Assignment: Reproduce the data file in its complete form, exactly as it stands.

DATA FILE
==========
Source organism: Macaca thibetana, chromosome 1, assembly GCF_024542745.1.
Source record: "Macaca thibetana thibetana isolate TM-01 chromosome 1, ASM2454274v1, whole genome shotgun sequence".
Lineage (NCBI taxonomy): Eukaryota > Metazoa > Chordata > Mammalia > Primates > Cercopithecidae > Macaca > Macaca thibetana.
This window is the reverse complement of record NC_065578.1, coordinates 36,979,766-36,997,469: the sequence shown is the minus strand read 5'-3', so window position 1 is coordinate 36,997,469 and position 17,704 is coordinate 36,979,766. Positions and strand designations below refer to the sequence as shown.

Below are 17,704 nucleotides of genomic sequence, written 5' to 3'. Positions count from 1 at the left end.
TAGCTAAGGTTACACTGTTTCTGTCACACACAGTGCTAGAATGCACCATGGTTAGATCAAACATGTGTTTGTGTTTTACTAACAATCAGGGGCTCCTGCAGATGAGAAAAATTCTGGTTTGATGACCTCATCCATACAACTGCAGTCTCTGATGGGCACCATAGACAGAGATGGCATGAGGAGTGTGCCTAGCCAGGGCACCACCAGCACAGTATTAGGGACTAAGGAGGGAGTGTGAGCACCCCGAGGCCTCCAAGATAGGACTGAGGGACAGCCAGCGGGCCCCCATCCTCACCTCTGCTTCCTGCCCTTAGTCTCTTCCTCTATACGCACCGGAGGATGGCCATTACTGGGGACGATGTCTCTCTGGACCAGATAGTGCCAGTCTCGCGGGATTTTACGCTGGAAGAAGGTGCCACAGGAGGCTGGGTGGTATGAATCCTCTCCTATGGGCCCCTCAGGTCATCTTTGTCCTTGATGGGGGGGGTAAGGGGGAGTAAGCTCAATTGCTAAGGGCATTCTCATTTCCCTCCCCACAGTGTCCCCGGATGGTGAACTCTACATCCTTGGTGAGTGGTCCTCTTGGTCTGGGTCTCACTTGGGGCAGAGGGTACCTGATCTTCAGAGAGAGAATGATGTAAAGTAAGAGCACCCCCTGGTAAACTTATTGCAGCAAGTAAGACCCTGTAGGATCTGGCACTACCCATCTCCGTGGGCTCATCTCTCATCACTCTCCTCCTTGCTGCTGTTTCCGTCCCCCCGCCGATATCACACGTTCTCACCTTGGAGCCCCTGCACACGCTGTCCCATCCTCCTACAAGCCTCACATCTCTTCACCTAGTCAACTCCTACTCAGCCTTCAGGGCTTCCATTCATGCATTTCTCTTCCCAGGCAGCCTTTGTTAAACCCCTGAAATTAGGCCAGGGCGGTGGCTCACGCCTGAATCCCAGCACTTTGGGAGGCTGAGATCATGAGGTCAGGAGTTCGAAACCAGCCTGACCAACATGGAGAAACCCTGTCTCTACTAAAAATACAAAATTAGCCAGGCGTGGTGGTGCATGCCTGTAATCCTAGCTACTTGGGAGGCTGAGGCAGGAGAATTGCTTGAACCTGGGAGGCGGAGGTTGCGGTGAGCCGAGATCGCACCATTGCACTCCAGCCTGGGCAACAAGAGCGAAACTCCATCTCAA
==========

Source organism: Macaca thibetana, chromosome 1, assembly GCF_024542745.1.
Source record: "Macaca thibetana thibetana isolate TM-01 chromosome 1, ASM2454274v1, whole genome shotgun sequence".
Lineage (NCBI taxonomy): Eukaryota > Metazoa > Chordata > Mammalia > Primates > Cercopithecidae > Macaca > Macaca thibetana.
This window is the reverse complement of record NC_065578.1, coordinates 36,979,766-36,997,469: the sequence shown is the minus strand read 5'-3', so window position 1 is coordinate 36,997,469 and position 17,704 is coordinate 36,979,766. Positions and strand designations below refer to the sequence as shown.

Below are 17,704 nucleotides of genomic sequence, written 5' to 3'. Positions count from 1 at the left end.
TAGCTAAGGTTACACTGTTTCTGTCACACACAGTGCTAGAATGCACCATGGTTAGATCAAACATGTGTTTGTGTTTTACTAACAATCAGGGGCTCCTGCAGATGAGAAAAATTCTGGTTTGATGACCTCATCCATACAACTGCAGTCTCTGATGGGCACCATAGACAGAGATGGCATGAGGAGTGTGCCTAGCCAGGGCACCACCAGCACAGTATTAGGGACTAAGGAGGGAGTGTGAGCACCCCGAGGCCTCCAAGATAGGACTGAGGGACAGCCAGCGGGCCCCCATCCTCACCTCTGCTTCCTGCCCTTAGTCTCTTCCTCTATACGCACCGGAGGATGGCCATTACTGGGGACGATGTCTCTCTGGACCAGATAGTGCCAGTCTCGCGGGATTTTACGCTGGAAGAAGGTGCCACAGGAGGCTGGGTGGTATGAATCCTCTCCTATGGGCCCCTCAGGTCATCTTTGTCCTTGATGGGGGGGGTAAGGGGGAGTAAGCTCAATTGCTAAGGGCATTCTCATTTCCCTCCCCACAGTGTCCCCGGATGGTGAACTCTACATCCTTGGTGAGTGGTCCTCTTGGTCTGGGTCTCACTTGGGGCAGAGGGTACCTGATCTTCAGAGAGAGAATGATGTAAAGTAAGAGCACCCCCTGGTAAACTTATTGCAGCAAGTAAGACCCTGTAGGATCTGGCACTACCCATCTCCGTGGGCTCATCTCTCATCACTCTCCTCCTTGCTGCTGTTTCCGTCCCCCCGCCGATATCACACGTTCTCACCTTGGAGCCCCTGCACACGCTGTCCCATCCTCCTACAAGCCTCACATCTCTTCACCTAGTCAACTCCTACTCAGCCTTCAGGGCTTCCATTCATGCATTTCTCTTCCCAGGCAGCCTTTGTTAAACCCCTGAAATTAGGCCAGGGCGGTGGCTCACGCCTGAATCCCAGCACTTTGGGAGGCTGAGATCATGAGGTCAGGAGTTCGAAACCAGCCTGACCAACATGGAGAAACCCTGTCTCTACTAAAAATACAAAATTAGCCAGGCGTGGTGGTGCATGCCTGTAATCCTAGCTACTTGGGAGGCTGAGGCAGGAGAATTGCTTGAACCTGGGAGGCGGAGGTTGCGGTGAGCCGAGATCGCACCATTGCACTCCAGCCTGGGCAACAAGAGCGAAACTCCATCTCAA